IELTS. If you’re reading this post, you should know what these letters stand for: International English Language Testing System. This is an international standard and assesses the English language proficiency of people who want to study or work in areas where English is the primary language of communication. IELTS test for speaking, writing, reading and listening, and the last of these, listening, is the focus of this article. While speaking is arguably the hardest section, you don’t want to miss points on listening, which can help balance out your test scores. Following is a list of tips to help you make the most of the listening section of the test. As I stress repeatedly below, you will greatly benefit from boosting your proficiency in English pronunciation.
The test is largely formatted around British English. Studying American English will only take you so far. You need to become accustomed to the nuances of British accents (try listening to British radio or watching British TV and movies for free practice), you need to understand the slight differences in pronunciation (this will help you avoid misspelling words and numbers), and, of course, you need to learn British expressions. Again, if you have been studying American English, you might not recognize, or recognize quickly enough, the fact that a British advertisement is called an “advert,” or that a cracker is really a “biscuit.”
To help you with your studies, here is an intermediate English course for non-native speakers focusing on British and American English. Literally, perfect.
This cannot be stressed enough. Yes, the IELTS require you to be able to spell words correctly. If you can’t spell, you’re going to fail the listening section of the test, not to mention the writing section. At least be prepared to spell common words in English. And don’t miss easy points by forgetting to capitalize proper nouns and names.
Listening for Answers
Focus all of your concentration on the recordings from the second they begin. All—I repeat, all—of the answers can be found in the recordings. Even the introductory clauses are important; it will be vital to distinguish between, “You will hear a conversation…” and “You will hear a lecture…” The topic is often as important as the language it contains. The test will not specify these things, so listen up.
While I highly recommend taking as many practice tests as you can, this will not teach you enough about listening. Practice tests will inevitably improve your score and make you more comfortable with the format of the test, but there are so many free ways to improve listening that it would be foolish to pass on these opportunities. As I already mentioned, British TV and radio are great, but the internet is invaluable. YouTube alone will have more material than you go cover in a lifetime.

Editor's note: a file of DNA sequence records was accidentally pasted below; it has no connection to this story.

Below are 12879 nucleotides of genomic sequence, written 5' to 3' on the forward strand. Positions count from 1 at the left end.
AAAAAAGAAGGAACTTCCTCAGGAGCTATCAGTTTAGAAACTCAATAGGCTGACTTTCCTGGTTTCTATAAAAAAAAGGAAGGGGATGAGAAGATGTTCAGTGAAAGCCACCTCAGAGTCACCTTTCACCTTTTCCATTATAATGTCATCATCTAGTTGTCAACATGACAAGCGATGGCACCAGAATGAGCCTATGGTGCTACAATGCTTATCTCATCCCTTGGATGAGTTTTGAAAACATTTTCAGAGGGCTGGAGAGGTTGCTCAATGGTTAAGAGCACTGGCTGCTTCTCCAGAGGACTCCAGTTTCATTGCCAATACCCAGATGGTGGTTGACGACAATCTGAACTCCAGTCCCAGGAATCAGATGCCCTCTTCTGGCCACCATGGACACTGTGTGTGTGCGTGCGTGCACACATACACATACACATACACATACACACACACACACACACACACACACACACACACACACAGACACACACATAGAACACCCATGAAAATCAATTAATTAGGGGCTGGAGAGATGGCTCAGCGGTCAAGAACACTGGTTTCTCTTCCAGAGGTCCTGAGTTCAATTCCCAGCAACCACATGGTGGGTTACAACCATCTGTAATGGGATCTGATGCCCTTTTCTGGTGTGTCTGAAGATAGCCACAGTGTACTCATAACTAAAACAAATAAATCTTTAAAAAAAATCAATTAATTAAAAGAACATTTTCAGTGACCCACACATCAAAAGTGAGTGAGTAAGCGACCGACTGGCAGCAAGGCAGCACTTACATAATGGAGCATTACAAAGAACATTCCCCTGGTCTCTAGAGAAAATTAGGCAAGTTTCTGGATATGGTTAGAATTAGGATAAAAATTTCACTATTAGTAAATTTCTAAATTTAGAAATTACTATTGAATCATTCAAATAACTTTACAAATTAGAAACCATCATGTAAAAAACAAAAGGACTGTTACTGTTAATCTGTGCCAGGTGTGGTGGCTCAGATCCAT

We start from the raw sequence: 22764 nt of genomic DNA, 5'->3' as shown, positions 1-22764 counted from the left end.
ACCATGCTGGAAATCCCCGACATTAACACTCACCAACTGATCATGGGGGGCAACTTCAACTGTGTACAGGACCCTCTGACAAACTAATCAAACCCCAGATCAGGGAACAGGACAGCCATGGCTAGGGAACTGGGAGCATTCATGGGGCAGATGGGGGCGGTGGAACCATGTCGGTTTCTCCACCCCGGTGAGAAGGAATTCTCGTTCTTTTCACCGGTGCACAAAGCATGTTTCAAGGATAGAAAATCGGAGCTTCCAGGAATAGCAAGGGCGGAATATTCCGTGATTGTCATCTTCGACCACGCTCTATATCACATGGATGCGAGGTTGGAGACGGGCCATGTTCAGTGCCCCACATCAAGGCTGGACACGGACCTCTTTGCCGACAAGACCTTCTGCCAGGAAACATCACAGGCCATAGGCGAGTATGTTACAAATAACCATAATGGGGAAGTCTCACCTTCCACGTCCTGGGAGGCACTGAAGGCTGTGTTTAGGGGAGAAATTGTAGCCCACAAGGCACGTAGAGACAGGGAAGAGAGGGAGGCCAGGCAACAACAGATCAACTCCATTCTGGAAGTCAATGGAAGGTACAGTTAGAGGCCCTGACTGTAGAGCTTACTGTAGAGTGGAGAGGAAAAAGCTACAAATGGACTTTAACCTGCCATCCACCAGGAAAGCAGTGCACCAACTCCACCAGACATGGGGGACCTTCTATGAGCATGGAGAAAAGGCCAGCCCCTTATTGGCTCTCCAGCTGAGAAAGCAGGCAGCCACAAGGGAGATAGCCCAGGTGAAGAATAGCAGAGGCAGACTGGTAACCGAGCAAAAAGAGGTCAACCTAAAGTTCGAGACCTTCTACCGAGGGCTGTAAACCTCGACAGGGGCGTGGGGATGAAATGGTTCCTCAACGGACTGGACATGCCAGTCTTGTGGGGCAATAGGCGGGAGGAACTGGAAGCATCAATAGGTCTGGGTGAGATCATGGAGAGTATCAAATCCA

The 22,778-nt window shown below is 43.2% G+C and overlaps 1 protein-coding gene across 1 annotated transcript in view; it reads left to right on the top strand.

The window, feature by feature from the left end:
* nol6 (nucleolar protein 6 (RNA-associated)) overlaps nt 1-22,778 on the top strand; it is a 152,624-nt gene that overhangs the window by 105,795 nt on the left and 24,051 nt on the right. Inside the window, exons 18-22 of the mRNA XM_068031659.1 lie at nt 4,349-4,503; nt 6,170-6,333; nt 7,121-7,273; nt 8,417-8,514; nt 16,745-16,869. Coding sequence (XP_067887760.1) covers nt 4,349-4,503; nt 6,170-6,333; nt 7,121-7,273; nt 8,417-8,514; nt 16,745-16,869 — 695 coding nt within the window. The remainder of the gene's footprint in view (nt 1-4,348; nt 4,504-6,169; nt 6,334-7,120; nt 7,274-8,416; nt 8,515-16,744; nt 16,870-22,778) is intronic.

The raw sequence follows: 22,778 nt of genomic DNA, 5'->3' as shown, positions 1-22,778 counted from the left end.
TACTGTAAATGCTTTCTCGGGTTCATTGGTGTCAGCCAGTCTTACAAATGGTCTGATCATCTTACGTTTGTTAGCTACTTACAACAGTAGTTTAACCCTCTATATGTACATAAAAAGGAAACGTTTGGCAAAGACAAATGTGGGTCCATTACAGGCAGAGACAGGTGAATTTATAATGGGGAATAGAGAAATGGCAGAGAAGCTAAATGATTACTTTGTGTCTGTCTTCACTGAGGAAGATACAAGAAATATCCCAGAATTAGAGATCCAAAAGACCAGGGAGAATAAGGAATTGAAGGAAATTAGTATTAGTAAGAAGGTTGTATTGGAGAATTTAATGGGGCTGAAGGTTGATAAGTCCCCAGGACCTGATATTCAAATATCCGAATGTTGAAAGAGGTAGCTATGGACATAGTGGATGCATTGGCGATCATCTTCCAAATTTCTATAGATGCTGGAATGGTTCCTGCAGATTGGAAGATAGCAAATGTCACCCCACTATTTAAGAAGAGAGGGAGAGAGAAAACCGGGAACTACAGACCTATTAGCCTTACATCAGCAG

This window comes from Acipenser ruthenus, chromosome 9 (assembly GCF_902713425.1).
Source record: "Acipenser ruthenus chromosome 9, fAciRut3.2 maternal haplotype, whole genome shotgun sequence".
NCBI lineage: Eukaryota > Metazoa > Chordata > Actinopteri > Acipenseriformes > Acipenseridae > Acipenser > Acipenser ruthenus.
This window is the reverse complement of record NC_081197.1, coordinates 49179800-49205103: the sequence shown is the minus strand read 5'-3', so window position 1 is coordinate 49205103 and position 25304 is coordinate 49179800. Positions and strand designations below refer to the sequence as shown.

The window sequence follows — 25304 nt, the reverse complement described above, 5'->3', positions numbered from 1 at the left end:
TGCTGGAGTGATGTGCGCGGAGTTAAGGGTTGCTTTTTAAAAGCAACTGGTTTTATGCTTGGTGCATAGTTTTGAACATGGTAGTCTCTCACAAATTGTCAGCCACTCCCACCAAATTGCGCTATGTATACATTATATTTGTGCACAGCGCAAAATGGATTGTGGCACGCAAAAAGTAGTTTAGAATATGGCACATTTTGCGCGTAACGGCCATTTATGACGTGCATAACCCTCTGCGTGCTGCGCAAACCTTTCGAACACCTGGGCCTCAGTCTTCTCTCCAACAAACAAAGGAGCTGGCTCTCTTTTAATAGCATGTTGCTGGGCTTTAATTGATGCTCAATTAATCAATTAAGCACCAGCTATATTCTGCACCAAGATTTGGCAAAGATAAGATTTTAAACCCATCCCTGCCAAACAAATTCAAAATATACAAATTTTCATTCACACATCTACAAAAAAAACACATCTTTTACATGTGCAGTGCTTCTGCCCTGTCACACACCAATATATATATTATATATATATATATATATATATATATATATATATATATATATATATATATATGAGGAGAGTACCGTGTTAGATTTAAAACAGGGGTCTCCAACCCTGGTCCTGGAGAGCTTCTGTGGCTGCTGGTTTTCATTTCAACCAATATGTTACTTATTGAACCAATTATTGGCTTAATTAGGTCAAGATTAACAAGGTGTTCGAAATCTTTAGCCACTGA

Two more things to be aware of: 1) Instructions. It’s one of the oldest sayings in the book, but follow instructions carefully. They differ from test to test. If the instructions say, “Write your answer in one sentence,” then adhere to these limits. It doesn’t matter if you something wonderful to say in sentence #2, it’s mere existence will cause you to lose points. 2) The questions more with the oral test. In other words, question number one will correspond to something earlier in what you hear, while the answer to question five will be found much later.
For more listening practice, check out this listening-troubleshooting for people learning English as a second language.
Section 3: Historically, this section concerns education. Going back to what I said earlier, make sure you’re familiar with appertaining vocabulary, and an overview of university education probably isn’t a bad idea, either.
Section 4: Expect a lecture here and a considerable amount of reading to go along with it. You’ll be facing multiple-choice questions, but don’t be fooled into thinking that makes this section easier. The options will be oral, as well, which will make this section all the more difficult. You can spend precious time debating between choices, so keep diligent track of time.
Here are just a few things that will help you throughout the test:
- If you don’t know the answer to a question, don’t get hung up on it. Move on and come back to it later.
- If there are words you don’t understand, don’t panic. Just keep listening and you might be able to figure it out through context clues. There’s even the possibility that the word you don’t know is irrelevant, in which case worrying about it is a colossal waste of time. If you’re struggling with the entire section, there’s only one thing to do: relax and try to paint the bigger picture.
- If the speaker is talking a mile-a-minute, or if the subject matter is daunting, again, just try to relax. They are likely trying to intimidate you, and most of the time just keeping your cool will allow you to understand the information you are intended to hear.
- If at all possible, try to anticipate what the speaker is going to say next and where the topic is headed. This won’t be easy, but it’s great practice and will pay enormous dividends.
- You will have 30 seconds after each section to check and/or modify your answers, as well as ten minutes at the end of the test to transfer answers onto the answering sheet. Nothing hurts worse than writing the right answer in the wrong place; while you should use this time wisely, consider it wise not to rush.
Don’t let an opportunity pass you by. If you don’t know an answer, guess. Don’t leave any questions blank. You won’t lose points for a wrong answer, so you might as well try your luck. If you’re just embarking down the long road of IELTS studying, the best place to start is with an overview of English grammar. Keep your ears open, and good luck!